“The more we descend with humility, the more God raises us up”
The Pope’s words before the Angelus
The Pope’s words at the recital of the Angelus At 12 noon today, the Holy Father Francis looked out of the window of his study in the Vatican Apostolic Palace Vatican Apostolic Palace to recite the Angelus with the faithful and pilgrims gathered in St Peter’s Square.
These are the Pope’s words in introducing the Marian prayer:
Before the Angelus
Dear brothers and sisters, buongiorno!
The Gospel of today’s Liturgy presents us a parable with two protagonists, a pharisee and a publican (Lk 18:9-14), that is, a religious man and an avowed sinner. Both of them go up to the Temple to pray, but only the publican truly lifts himself up to God, because he humbly descends into the humility of himself and he presents himself as he is, without masks, with his poverty. We might say, then, that the parable lies between two movements, expressed by two verbs: to rise and to descend.
The first movement is to rise. Indeed, the text begins by saying: “Two people went up to the temple area to pray” (v. 10). This aspect recalls many episodes in the Bible, where in order to encounter the Lord, one goes up to the mountain of his presence: Abraham goes up on the mountain to offer the sacrifice; Moses goes up Mount Sinai to receive the Commandments; Jesus goes up the mountain where he is transfigured. To rise, therefore, expresses the need of the heart to detach itself from a flat life in order to go towards the Lord; to rise up from the plateau of our ego to ascend towards God, freeing oneself of one’s own “I”; to gather what we live in the valley to bring it before the Lord. This is “rising”, and when we pray, we rise.
But to live the encounter with him and to be transformed by prayer, to rise up to God, a second movement is necessary: to descend. How come? What does this mean? In order to rise towards him, we must descend within ourselves: to cultivate the sincerity and humility of the heart that give us an honest outlook on our frailties and our inner poverty. Indeed, in humility we become capable of bringing what we really are to God, without pretense: the wounds, the sins and the miseries that weigh on our hearts, and to invoke his mercy so that he may heal us, restore us and raise us up. It will be he who raises us up, not us. The more we descend with humility, the more God raises us up.
Indeed, the publican of the parable humbly stops at a distance (cf. v. 13) – he does not come close, he is ashamed – he asks for forgiveness, and the Lord raises him up. Instead, the pharisee exalts himself, self-assured, convinced that he is fine: standing up, he begins to speak with the Lord only of himself, praising himself, listing all the good religious works he does, and disdaining others: “I am not like that person there…”. Because this is what spiritual arrogance does. “But father, why are you talking to us about spiritual arrogance?” Because we all risk falling into this trap. It leads you to believe yourself righteous and to judge others. This is spiritual arrogance: “I am fine, I am better than the others: this person does this, that one does that…”. And in this way, without realizing, you adore your own ego and obliterate your God. It revolves around oneself. This is prayer without humility.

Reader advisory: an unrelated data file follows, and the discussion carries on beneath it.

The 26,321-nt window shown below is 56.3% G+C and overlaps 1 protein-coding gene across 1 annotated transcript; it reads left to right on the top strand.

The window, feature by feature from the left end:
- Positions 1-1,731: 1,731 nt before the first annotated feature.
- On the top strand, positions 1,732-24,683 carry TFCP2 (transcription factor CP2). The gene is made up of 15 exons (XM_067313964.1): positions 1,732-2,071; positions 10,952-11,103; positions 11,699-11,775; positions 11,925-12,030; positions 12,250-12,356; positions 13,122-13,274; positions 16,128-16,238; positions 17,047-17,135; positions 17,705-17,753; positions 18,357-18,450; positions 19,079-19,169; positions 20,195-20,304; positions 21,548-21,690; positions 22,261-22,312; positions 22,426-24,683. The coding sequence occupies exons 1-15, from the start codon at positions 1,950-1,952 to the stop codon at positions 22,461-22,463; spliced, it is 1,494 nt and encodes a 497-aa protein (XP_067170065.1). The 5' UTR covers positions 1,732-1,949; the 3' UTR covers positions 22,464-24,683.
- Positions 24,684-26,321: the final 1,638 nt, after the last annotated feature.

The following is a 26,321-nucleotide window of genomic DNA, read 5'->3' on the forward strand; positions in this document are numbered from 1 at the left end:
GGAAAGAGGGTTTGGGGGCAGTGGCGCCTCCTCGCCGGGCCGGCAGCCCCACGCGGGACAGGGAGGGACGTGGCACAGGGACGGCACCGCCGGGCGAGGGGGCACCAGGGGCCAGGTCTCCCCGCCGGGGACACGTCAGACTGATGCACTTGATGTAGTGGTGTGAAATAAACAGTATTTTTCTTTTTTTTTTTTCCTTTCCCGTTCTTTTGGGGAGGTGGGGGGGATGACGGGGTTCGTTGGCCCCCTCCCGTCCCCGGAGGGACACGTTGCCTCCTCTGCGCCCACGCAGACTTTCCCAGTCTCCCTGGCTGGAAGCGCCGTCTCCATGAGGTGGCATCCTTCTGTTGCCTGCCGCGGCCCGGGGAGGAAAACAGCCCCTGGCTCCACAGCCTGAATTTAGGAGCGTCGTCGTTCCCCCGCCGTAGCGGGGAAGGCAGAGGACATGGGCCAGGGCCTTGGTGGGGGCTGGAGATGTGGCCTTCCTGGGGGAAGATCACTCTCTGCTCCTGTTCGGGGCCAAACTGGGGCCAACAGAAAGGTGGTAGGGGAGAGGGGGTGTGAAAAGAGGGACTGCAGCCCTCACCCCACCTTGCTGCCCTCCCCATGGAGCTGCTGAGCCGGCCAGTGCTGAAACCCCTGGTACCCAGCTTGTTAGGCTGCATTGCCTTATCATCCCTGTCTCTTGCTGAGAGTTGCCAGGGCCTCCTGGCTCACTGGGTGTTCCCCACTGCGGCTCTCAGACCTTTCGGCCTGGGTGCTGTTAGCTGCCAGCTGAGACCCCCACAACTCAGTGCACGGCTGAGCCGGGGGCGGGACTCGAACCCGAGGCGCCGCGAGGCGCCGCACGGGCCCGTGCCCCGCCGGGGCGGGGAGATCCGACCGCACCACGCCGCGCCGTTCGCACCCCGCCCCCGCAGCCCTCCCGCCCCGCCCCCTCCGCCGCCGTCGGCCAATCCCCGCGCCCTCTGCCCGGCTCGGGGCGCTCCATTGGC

Brothers, sisters, the pharisee and the publican concern us closely. Thinking of them, let us look at ourselves: let us confirm whether, in us, as in the pharisee, there is the conviction of one’s own righteousness (cf. v. 9) that leads us to despise others. It happens, for instance, when we seek compliments and always make a list of our own merits and good works, when we concern ourselves with how we appear rather than how we are, when we let ourselves be trapped by narcissism and exhibitionism. Let us beware of narcissism and exhibitionism, based on vainglory, that lead even us Christians, priests and bishops, always to have one word on our lips. Which word? “I”: “I did this, I wrote that, I said it, I understood it before you”, and so on. Where there is too much “I”, there is too little God. In my country, these people are called “Me, with me, for me, only me”, this is the name of those people. And once upon a time they used to talk about a priest who was like that, self-centred, and the people, jokingly, used to say, “When he incenses, he does it backwards, he incenses himself”. It is like that; it even makes you seem ridiculous.
Let us ask the intercession of Mary Most Holy, the humble servant of the Lord, the living image of what the Lord loves to accomplish, overthrowing the powerful from their thrones and raising the humble (cf. Lk 1:52).